Common questions about the menopause:-
What is the menopause?
Defined as when you have not had a period for one year (as long as you are not on medication that could affect your periods). The average age for this in the UK is 51 but any time after 45 is considered normal. You are then described as postmenopausal.
Perimenopause - the period of time when you develop menopausal symptoms but are still having periods although they may be more frequent, irregular, lighter, or heavier. This phase can last up to 10 years.
Postmenopausal bleeding - a vaginal bleed when your last proper period was at least one year ago. THIS NEEDS URGENT ASSESSMENT BY YOUR GP.
Surgical menopause - your ovaries are removed during a surgical operation (bilateral oophorectomy).
Medical menopause - can be caused by chemotherapy, radiotherapy, and some other drugs
Early menopause - the menopause occurs before the age of 45
Premature ovarian insufficiency - the menopause occurs before the age of 40 (about 1 in 100 women)
If you have been diagnosed with an early or premature menopause it is very important that you take HRT until at least your early 50s unless there is a specific contraindication. Many women in this age group have been put off HRT by media scares but they do need to replace the natural hormones they have lost to protect their heart and bones for the future.
What symptoms may I get around the time of the menopause
We have oestrogen receptors all over our bodies, including our bones, brains, heart, skin, and vagina. There are many possible symptoms related to the menopause, some more commonly talked about than others. Symptoms vary a great deal between women and can change with time. They can be brief or last for decades.
Physical symptoms can include irregular periods, hot flushes, night sweats, difficulty sleeping, migraines and other headaches, palpitations, lack of energy, feeling faint or dizzy, aching muscles, painful joints, vaginal dryness or burning, urinary frequency, pain and incontinence, loss of libido, breast pain, dry eyes, dry or burning mouth, indigestion, altered sense of smell, tinnitus, restless legs, weight gain around the abdomen, thinning and drier hair, brittle nails, increased facial hair, spots, and dry itchy skin.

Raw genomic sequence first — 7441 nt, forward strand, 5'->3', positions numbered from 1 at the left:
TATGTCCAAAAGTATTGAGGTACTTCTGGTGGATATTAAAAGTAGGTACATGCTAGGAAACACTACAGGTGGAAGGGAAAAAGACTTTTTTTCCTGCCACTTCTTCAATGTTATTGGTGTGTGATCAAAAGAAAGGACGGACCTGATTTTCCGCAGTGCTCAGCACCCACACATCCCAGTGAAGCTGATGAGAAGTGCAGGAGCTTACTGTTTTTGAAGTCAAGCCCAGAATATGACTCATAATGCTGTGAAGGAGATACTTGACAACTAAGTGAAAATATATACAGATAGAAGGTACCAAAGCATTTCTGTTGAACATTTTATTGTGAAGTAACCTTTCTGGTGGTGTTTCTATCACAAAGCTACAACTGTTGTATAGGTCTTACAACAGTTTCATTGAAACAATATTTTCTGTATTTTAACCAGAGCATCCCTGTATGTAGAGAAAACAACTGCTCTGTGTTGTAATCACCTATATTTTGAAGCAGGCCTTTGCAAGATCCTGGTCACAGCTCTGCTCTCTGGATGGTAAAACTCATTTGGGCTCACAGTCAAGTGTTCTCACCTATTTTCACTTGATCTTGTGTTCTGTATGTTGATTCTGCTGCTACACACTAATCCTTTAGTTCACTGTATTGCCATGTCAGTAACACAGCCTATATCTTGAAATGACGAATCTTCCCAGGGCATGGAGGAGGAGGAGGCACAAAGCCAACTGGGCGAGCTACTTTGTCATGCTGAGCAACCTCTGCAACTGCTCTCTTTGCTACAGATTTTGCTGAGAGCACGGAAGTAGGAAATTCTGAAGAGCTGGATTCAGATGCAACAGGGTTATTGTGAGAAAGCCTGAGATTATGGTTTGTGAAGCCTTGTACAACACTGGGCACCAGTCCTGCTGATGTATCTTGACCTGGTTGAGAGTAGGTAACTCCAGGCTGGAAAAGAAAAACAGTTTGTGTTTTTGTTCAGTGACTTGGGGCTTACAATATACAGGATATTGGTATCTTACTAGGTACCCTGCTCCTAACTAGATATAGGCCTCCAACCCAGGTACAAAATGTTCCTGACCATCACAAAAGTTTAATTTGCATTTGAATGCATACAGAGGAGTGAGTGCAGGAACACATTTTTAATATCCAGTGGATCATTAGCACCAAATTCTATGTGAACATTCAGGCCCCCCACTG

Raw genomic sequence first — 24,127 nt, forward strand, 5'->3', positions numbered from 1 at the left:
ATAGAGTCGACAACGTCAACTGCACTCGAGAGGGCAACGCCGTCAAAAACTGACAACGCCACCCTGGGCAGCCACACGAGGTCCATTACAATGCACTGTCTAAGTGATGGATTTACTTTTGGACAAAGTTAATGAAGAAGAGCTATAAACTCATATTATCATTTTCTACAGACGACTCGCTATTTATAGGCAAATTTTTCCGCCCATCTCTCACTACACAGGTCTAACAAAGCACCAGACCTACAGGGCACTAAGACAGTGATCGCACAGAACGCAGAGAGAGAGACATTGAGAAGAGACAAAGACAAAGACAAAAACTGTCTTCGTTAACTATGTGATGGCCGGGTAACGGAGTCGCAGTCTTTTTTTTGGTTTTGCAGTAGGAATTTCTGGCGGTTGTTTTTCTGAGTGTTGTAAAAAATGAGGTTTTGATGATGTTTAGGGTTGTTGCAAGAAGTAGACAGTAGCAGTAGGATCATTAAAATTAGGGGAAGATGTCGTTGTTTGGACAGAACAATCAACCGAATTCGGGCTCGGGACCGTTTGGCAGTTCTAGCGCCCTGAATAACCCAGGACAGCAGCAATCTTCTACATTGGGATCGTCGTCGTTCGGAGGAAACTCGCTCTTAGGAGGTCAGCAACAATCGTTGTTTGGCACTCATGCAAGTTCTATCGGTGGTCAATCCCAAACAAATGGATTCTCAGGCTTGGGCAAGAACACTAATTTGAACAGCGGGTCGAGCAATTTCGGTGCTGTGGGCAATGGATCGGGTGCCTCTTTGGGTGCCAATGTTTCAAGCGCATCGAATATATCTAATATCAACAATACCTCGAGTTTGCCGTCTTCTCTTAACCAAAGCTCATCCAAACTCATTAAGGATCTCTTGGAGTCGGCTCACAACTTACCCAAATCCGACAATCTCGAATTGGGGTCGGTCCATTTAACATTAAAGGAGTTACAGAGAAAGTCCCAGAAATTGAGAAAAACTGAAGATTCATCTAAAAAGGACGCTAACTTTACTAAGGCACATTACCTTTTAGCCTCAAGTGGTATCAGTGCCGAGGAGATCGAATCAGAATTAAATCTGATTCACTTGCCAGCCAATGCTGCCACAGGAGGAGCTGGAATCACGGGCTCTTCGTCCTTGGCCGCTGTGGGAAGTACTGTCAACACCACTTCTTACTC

Psychological symptoms can include brain fog, loss of confidence, anxiety, low mood, depression, mood swings, irritability, crying easily, poor concentration, lack of motivation, poor memory, loss of joy, and low self-esteem.
Many women are given antidepressants at this stage of life when they really need HRT. When you consider that many of us are also coping with at least one of the stresses of looking after a partner, children, elderly relatives, or work issues, it is amazing that we manage to keep going at all!
What type of HRT can I have?
If you have had your uterus (womb) removed you only need oestrogen HRT.
If you still have your uterus you need both oestrogen and a progestogen (combined HRT) to stop the lining of the uterus building up and in rare cases developing endometrial cancer. This is divided into continuous combined or sequential combined HRT and we can discuss which is best for you.
Some women may also benefit from testosterone.